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Tulsa World: DHS monitors fret over budget cuts impacting child welfare

Big gains have been made in eliminating shelter use for abused and neglected children, but problems persist in maltreatment of foster children and finding placements for kids with special needs, according to a progress report released Friday.

But the state’s $1.3 billion shortfall is a significant concern from the monitors of an improvement plan for Oklahoma’s child-welfare system. The three-person oversight committee of the Department of Human Services’ Pinnacle Plan, which is the agreement stemming from a federal class-action lawsuit, found a mixed bag of results since its last report in December.

“DHS began to show meaningful progress toward reasonable caseloads late in 2014, and continued to do so through the most recent period,” the report states. “For this reason, it is deeply concerning that DHS may not maintain all planned activities in this reform effort due to Oklahoma’s reported revenue failures. The gains made by DHS since 2012 are fragile, and in many instances have not taken root firmly within the agency. Following the investment of new resources to set this agency on a trajectory of reform, it could be a shattering setback for children, DHS, and this reform, if efforts now halt and progress is reversed.”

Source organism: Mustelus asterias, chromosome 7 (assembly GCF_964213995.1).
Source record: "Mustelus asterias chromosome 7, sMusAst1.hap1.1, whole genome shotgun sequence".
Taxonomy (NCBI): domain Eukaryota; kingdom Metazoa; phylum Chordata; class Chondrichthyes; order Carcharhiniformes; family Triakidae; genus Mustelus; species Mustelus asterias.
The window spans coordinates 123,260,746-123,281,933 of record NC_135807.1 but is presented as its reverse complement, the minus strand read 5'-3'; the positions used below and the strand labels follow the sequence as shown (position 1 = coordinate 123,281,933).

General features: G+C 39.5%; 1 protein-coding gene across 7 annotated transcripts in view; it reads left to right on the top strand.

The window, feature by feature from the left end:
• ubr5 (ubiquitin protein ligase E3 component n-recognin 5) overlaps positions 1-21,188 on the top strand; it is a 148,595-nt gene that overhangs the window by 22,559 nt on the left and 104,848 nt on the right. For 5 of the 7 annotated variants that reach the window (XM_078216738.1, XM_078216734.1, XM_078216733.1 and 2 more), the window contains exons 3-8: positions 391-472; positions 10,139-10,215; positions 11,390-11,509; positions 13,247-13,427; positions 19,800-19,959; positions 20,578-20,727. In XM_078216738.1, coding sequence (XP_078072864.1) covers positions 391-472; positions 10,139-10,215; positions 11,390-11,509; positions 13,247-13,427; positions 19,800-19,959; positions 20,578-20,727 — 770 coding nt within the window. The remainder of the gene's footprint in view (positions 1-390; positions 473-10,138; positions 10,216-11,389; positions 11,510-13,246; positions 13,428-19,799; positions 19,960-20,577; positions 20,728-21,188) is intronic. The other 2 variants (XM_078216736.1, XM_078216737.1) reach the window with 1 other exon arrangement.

Read the entire Tulsa World Article by clicking here – published on April 30, 2016.

CLICK HERE to read OKDHS Director Ed Lake’s comments on April 2016 commentary from neutral monitors overseeing child welfare progress.